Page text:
Item Difficulty of Multiple Choice Tests Dependant on Different Item Response Formats - an Experiment in Fundamental Research on Psychological Assessment

By Kubinger, Klaus D.; Gottschall, Christian H. | Psychology Science, October 1, 2007 | Go to article overview

Item Difficulty of Multiple Choice Tests Dependant on Different Item Response Formats - an Experiment in Fundamental Research on Psychological Assessment


Kubinger, Klaus D., Gottschall, Christian H., Psychology Science


Abstract

Multiple choice response formats are problematical as an item is often scored as solved simply because the test-taker is a lucky guesser. Instead of applying pertinent IRT models which take guessing effects into account, a pragmatic approach of re-conceptualizing multiple choice response formats to reduce the chance of lucky guessing is considered. This paper compares the free response format with two different multiple choice formats. A common multiple choice format with a single correct response option and five distractors ("1 of 6") is used, as well as a multiple choice format with five response options, of which any number of the five is correct and the item is only scored as mastered if all the correct response options and none of the wrong ones are marked ("x of 5"). An experiment was designed, using pairs of items with exactly the same content but different response formats. 173 test-takers were randomly assigned to two test booklets of 150 items altogether. Rasch model analyses adduced a fitting item pool, after the deletion of 39 items. The resulting item difficulty parameters were used for the comparison of the different formats. The multiple choice format "1 of 6" differs significantly from "x of 5", with a relative effect of 1.63, while the multiple choice format "x of 5" does not significantly differ from the free response format. Therefore, the lower degree of difficulty of items with the "1 of 6" multiple choice format is an indicator of relevant guessing effects. In contrast the "x of 5" multiple choice format can be seen as an appropriate substitute for free response format.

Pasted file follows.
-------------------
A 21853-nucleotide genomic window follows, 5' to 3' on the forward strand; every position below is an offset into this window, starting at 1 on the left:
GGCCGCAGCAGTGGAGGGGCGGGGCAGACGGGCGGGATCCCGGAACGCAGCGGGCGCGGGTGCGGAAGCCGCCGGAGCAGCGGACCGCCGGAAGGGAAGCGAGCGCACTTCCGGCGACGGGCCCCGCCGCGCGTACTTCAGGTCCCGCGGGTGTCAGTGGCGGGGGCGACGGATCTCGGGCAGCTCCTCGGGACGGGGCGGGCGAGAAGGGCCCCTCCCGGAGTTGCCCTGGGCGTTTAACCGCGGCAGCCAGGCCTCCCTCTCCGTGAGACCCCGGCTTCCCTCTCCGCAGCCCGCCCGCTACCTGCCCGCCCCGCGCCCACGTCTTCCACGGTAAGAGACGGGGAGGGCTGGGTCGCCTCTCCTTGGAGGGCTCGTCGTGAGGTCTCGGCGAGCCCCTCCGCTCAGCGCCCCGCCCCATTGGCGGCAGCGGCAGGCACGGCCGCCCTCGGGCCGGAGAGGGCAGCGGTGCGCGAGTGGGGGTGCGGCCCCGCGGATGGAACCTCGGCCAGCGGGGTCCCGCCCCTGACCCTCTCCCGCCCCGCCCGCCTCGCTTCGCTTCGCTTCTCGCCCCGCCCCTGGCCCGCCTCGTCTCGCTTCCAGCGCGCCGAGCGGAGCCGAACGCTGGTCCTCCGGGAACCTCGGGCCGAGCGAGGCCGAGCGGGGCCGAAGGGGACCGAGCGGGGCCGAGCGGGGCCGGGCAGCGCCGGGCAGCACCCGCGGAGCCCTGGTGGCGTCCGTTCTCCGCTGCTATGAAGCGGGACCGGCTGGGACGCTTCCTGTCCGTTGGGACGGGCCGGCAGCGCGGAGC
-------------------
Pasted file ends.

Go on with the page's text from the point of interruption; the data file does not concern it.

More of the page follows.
Key words: multiple choice response format, guessing effect, item difficulty, Rasch model, psychometrics

1. Introduction

Computer administration of psychological tests forces test authors to use items with multiple choice response formats instead of a free response format. And for economical reasons, even when a free response format would do, multiple choice tests are usually preferred. This raises the question of whether the same or different measurement dimensions are being used - experiments on learning have shown, that examination of learned materials becomes much easier if simply recognition rather than reproduction of learned material is required -, but this point will be neglected in the following. However, the problem with which we deal in this paper is the guessing phenomenon which applies if a multiple choice response format is used for the items of a test.

In other words, a multiple choice response format is problematical because items are often scored as solved even though a test-taker has a poor level of the ability that is intended to be measured. Empirical experience demonstrates that a prototypical test-taker chooses any one of the response options (i.e. suggested solutions which are offered for choice) by chance if he/she does not know the correct answer - given that refusing to respond does not seem a fair option. Hence, even when referring to a specific test-taker with an ability level of zero and minus infinite, respectively, there is always a larger than zero solution probability for every item. For this probability the term "a priori guessing probability" is used. This probability is conventionally Hk, with k being the number of response options. Very often this probability equates to 1/5, as there is only one correct among five given response options the other four options being so-called 'distractors'. The guessing problem worsens as testtakers with a moderate ability are immediately able to rule-out certain distractors from serious consideration and consequently the actual guessing probability of a certain test-taker is larger than 1/k, sometimes as high as 1/\k-(k-2)] = 1/2.

Of course, such guessing effects diminish the reliability as well as the validity of a test. Even more seriously they indicate unfair consulting. Bearing in mind that according to binominal distribution a test-taker with a very poor ability level, given A=IO items - with an a priori guessing probability of 1/5, and any selection criteria with a minimum score of 5 -, has a probability of . …

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